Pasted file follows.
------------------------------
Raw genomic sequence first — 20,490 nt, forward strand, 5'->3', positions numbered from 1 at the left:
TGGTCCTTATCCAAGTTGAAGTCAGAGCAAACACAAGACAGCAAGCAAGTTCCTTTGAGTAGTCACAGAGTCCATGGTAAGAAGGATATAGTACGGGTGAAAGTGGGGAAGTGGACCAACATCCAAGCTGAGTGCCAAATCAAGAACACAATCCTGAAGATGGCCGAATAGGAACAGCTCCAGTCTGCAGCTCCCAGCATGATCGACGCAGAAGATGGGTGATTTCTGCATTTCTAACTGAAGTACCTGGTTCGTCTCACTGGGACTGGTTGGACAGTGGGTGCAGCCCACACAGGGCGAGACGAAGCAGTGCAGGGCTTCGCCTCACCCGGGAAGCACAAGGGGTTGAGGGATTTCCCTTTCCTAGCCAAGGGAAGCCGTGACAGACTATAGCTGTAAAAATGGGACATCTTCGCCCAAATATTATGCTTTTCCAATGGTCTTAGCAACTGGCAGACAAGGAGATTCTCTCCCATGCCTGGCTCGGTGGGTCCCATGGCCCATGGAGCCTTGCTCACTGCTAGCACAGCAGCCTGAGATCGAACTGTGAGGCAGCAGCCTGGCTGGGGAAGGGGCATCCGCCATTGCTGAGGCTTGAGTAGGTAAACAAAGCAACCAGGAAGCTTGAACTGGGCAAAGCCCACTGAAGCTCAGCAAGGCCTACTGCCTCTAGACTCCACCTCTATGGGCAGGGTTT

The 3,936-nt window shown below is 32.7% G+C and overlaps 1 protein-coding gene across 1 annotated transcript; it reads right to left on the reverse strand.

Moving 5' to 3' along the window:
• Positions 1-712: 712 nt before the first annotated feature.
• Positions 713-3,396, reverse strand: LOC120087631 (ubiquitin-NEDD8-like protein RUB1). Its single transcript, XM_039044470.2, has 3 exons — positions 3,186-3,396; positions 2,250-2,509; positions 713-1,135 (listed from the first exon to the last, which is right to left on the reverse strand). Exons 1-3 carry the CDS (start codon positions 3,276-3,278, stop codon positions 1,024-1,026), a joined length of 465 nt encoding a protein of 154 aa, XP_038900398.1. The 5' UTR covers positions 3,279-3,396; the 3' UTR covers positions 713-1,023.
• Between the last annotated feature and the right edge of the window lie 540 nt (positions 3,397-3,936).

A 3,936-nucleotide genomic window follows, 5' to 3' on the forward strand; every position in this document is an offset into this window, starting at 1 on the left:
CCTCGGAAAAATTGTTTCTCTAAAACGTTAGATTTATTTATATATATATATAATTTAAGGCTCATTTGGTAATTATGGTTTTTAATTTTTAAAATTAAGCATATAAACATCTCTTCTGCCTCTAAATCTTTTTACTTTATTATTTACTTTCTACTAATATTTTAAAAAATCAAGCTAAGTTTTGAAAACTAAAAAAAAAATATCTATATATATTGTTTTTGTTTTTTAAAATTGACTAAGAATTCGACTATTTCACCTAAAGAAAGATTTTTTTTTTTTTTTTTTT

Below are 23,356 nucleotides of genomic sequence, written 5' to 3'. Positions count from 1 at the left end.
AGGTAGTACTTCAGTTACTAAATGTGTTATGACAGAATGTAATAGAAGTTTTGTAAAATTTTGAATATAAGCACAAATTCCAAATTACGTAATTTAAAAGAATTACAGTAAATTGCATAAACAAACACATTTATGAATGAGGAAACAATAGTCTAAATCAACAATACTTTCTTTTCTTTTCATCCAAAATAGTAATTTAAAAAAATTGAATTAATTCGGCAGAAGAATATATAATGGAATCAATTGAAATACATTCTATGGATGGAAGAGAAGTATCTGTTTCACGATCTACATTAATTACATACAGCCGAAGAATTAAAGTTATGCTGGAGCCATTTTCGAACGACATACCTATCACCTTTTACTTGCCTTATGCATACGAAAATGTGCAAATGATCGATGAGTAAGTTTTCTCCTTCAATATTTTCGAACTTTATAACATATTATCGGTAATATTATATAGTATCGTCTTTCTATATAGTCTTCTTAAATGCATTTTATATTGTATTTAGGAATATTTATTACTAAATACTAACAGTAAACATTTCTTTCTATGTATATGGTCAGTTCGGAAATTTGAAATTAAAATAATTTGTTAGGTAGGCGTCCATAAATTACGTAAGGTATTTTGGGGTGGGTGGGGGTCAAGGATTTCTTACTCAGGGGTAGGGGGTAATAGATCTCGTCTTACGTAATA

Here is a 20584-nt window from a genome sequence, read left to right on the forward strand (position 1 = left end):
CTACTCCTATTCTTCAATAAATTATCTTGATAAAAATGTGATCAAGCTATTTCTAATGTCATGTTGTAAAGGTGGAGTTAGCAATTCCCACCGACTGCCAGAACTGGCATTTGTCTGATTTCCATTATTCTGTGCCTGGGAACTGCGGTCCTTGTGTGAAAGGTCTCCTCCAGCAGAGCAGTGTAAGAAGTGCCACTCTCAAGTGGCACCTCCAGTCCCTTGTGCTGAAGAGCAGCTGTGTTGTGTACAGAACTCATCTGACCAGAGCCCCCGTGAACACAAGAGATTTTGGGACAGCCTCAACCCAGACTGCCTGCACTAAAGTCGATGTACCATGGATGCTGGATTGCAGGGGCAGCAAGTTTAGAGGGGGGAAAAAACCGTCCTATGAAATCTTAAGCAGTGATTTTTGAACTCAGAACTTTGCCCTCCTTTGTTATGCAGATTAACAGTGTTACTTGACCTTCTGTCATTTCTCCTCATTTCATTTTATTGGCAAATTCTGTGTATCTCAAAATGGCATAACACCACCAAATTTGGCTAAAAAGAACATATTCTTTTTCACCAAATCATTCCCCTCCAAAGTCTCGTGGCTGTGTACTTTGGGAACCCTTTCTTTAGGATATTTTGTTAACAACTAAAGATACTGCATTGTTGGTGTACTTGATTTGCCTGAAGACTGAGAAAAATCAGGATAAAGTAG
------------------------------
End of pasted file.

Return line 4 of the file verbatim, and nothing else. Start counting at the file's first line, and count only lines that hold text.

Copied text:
Moving 5' to 3' along the window: